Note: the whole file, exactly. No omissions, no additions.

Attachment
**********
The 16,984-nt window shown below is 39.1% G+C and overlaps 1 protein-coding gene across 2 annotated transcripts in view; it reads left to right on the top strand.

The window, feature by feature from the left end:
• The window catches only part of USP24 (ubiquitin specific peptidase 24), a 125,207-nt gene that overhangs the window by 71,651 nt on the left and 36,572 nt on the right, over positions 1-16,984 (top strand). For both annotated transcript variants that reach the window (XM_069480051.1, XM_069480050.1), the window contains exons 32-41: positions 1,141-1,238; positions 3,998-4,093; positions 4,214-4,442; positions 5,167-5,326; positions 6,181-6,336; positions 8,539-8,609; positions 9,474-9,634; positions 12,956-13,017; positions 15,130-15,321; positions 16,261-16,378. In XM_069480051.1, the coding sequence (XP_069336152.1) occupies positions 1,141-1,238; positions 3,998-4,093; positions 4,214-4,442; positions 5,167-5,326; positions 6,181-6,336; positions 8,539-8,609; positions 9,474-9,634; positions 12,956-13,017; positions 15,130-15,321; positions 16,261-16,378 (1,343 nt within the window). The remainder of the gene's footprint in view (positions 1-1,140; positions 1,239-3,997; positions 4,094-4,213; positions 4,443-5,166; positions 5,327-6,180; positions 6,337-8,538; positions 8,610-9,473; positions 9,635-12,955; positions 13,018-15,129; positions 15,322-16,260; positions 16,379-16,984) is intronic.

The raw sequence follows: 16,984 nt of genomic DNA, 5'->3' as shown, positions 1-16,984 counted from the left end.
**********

The 16,984-nt window shown below is 39.1% G+C and overlaps 1 protein-coding gene across 2 annotated transcripts in view; it reads left to right on the top strand.

The window, feature by feature from the left end:
• The window catches only part of USP24 (ubiquitin specific peptidase 24), a 125,207-nt gene that overhangs the window by 71,651 nt on the left and 36,572 nt on the right, over positions 1-16,984 (top strand). For both annotated transcript variants that reach the window (XM_069480051.1, XM_069480050.1), the window contains exons 32-41: positions 1,141-1,238; positions 3,998-4,093; positions 4,214-4,442; positions 5,167-5,326; positions 6,181-6,336; positions 8,539-8,609; positions 9,474-9,634; positions 12,956-13,017; positions 15,130-15,321; positions 16,261-16,378. In XM_069480051.1, the coding sequence (XP_069336152.1) occupies positions 1,141-1,238; positions 3,998-4,093; positions 4,214-4,442; positions 5,167-5,326; positions 6,181-6,336; positions 8,539-8,609; positions 9,474-9,634; positions 12,956-13,017; positions 15,130-15,321; positions 16,261-16,378 (1,343 nt within the window). The remainder of the gene's footprint in view (positions 1-1,140; positions 1,239-3,997; positions 4,094-4,213; positions 4,443-5,166; positions 5,327-6,180; positions 6,337-8,538; positions 8,610-9,473; positions 9,635-12,955; positions 13,018-15,129; positions 15,322-16,260; positions 16,379-16,984) is intronic.

The raw sequence follows: 16,984 nt of genomic DNA, 5'->3' as shown, positions 1-16,984 counted from the left end.